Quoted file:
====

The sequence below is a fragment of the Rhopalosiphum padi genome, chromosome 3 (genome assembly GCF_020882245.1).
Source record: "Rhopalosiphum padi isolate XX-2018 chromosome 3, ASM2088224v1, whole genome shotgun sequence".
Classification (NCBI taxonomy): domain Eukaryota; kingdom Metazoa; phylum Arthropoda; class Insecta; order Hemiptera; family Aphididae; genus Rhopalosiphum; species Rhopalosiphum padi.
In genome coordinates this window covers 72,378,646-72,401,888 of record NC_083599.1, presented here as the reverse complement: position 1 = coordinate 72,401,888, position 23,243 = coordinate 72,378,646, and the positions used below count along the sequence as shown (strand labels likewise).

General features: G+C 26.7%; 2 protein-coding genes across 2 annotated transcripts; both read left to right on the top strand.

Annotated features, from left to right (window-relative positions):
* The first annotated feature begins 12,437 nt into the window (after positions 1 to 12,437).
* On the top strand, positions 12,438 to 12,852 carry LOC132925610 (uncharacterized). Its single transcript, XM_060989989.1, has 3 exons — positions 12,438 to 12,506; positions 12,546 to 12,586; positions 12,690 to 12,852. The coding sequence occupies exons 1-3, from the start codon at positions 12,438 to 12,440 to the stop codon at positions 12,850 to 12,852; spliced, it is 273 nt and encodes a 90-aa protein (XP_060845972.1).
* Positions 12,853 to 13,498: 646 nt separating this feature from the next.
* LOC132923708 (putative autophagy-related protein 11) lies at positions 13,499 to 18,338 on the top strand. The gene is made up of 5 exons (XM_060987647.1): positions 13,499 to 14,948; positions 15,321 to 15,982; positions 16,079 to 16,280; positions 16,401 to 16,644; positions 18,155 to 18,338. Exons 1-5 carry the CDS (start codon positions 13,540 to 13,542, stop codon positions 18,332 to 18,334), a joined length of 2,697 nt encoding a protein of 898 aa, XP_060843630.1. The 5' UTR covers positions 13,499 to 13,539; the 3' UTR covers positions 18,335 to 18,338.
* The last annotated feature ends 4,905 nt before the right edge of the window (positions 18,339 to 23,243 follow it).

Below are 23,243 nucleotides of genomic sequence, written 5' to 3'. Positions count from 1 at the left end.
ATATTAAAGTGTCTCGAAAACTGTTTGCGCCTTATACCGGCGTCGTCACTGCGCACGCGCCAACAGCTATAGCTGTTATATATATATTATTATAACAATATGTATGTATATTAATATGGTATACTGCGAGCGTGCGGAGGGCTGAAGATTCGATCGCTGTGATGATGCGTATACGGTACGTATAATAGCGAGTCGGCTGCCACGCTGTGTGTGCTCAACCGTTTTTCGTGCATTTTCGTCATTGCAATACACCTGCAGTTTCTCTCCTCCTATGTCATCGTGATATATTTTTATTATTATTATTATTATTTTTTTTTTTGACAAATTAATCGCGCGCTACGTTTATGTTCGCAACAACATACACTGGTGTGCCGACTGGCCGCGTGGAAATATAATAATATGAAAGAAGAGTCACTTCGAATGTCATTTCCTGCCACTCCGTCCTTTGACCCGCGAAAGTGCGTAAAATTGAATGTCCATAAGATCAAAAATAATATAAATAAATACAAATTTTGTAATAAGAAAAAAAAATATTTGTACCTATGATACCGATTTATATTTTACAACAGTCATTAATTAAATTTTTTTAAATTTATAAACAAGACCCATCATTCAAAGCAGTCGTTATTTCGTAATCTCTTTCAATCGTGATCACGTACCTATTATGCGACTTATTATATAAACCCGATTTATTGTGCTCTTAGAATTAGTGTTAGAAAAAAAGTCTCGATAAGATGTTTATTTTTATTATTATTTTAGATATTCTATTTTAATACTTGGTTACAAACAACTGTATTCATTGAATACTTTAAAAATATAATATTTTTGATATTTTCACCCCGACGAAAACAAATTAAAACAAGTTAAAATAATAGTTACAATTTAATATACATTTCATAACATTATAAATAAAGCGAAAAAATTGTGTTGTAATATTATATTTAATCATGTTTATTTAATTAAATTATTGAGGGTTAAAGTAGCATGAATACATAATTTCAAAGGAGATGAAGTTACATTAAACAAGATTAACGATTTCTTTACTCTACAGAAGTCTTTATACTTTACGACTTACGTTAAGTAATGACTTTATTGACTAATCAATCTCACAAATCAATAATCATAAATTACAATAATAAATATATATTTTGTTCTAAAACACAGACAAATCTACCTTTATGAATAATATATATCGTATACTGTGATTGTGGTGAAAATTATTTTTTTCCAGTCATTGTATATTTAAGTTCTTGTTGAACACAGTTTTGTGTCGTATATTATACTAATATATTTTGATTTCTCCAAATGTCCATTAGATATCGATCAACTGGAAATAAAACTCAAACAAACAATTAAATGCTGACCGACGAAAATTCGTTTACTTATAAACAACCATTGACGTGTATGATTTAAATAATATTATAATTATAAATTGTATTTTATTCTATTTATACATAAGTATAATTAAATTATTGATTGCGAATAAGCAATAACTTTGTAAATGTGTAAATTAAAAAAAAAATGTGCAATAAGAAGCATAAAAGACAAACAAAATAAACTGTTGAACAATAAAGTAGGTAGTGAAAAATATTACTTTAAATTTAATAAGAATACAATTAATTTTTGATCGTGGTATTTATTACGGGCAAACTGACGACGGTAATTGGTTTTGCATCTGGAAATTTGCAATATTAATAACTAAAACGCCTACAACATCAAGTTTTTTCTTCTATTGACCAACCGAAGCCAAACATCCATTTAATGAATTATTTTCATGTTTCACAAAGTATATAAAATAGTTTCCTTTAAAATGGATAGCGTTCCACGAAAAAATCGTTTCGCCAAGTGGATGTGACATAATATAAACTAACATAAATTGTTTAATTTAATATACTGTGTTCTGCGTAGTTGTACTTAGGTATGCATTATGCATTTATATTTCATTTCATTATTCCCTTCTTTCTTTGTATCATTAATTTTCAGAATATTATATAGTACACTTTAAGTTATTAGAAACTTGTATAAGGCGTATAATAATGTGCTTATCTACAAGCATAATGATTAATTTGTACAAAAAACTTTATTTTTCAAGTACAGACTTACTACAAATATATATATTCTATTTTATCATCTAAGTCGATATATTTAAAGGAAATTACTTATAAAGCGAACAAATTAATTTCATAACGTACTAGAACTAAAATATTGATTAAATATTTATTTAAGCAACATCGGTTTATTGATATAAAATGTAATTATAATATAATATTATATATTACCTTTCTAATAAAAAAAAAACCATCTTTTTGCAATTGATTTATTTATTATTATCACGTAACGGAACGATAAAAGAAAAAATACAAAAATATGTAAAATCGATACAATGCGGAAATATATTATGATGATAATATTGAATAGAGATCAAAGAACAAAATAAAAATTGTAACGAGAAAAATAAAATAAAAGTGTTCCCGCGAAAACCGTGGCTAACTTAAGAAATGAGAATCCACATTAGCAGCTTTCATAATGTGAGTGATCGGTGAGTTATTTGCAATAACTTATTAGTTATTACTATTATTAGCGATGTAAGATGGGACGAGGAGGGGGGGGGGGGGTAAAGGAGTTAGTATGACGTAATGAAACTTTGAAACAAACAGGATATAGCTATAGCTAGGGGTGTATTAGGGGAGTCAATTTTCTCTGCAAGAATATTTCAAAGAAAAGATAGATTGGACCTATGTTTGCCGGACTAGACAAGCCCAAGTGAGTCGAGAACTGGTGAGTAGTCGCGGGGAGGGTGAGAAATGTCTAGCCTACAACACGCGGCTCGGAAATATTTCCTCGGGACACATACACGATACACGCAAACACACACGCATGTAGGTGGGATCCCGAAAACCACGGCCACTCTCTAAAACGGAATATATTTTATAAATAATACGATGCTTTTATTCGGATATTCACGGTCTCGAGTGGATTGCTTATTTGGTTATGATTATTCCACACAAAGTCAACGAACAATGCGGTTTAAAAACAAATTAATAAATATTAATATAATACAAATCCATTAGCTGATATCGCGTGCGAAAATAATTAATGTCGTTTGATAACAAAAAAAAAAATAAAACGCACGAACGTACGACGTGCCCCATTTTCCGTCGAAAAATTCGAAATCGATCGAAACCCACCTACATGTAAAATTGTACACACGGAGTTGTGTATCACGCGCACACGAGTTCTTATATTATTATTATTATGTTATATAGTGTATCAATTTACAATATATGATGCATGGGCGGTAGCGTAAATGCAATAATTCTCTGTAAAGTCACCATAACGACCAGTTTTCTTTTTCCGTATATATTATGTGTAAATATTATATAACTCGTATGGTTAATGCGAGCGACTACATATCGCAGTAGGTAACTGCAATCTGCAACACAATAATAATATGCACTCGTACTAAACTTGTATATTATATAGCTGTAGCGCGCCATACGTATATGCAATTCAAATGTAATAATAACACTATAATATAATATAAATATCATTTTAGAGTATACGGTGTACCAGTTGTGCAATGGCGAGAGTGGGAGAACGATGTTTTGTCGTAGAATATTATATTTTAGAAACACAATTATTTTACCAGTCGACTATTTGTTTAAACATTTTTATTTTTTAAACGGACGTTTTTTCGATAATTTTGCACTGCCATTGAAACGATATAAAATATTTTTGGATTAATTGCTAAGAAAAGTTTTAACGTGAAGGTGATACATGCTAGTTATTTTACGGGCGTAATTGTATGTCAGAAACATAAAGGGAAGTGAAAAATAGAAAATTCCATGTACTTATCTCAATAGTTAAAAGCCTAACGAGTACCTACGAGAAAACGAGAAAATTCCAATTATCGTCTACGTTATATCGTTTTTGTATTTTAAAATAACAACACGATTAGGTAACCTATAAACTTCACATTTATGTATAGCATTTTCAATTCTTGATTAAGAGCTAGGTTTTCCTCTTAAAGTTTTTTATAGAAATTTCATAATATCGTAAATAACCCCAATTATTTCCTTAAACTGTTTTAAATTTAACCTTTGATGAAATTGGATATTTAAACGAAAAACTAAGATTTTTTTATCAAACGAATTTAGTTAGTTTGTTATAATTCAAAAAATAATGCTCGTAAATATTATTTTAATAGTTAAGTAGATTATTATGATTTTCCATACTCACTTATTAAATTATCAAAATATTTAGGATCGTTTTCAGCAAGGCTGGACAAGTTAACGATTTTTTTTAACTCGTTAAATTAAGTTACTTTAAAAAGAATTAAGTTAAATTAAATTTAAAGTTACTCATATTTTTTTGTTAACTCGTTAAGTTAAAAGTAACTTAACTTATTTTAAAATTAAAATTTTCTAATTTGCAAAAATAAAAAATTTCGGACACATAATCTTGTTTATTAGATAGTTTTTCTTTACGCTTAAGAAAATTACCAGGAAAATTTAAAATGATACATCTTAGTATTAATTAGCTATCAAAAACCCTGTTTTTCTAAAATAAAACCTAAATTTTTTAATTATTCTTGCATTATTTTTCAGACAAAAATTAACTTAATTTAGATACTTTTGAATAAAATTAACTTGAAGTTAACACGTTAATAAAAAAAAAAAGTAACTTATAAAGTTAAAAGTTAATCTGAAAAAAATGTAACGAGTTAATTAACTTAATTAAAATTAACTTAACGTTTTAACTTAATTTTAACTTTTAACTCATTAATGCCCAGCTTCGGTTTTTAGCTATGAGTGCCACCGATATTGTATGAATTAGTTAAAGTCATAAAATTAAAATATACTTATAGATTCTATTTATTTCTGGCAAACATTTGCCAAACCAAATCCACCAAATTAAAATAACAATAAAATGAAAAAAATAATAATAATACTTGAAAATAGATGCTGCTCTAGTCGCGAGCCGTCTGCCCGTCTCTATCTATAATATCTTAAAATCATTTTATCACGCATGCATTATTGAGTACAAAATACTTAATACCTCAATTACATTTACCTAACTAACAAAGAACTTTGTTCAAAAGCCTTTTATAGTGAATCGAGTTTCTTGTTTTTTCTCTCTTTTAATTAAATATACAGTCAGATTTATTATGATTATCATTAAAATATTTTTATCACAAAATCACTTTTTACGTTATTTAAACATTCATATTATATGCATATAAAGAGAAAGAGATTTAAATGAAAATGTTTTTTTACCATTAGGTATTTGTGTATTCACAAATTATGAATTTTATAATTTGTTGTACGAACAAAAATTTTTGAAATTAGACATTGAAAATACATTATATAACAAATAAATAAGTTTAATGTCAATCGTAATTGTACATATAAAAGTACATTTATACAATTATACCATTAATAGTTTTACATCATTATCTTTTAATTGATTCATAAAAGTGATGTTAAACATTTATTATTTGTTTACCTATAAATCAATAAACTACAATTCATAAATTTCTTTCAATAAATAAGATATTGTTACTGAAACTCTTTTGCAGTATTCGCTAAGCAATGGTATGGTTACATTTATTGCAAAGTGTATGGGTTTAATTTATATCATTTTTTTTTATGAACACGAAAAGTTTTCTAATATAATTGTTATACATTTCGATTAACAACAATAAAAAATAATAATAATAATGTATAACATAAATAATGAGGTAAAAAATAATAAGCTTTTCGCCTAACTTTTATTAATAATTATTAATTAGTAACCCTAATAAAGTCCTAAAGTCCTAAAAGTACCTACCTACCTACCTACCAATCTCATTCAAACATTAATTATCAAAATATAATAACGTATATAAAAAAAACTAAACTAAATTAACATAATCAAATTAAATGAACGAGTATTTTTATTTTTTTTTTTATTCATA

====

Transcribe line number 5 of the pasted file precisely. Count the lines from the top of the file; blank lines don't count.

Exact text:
General features: G+C 26.7%; 2 protein-coding genes across 2 annotated transcripts; both read left to right on the top strand.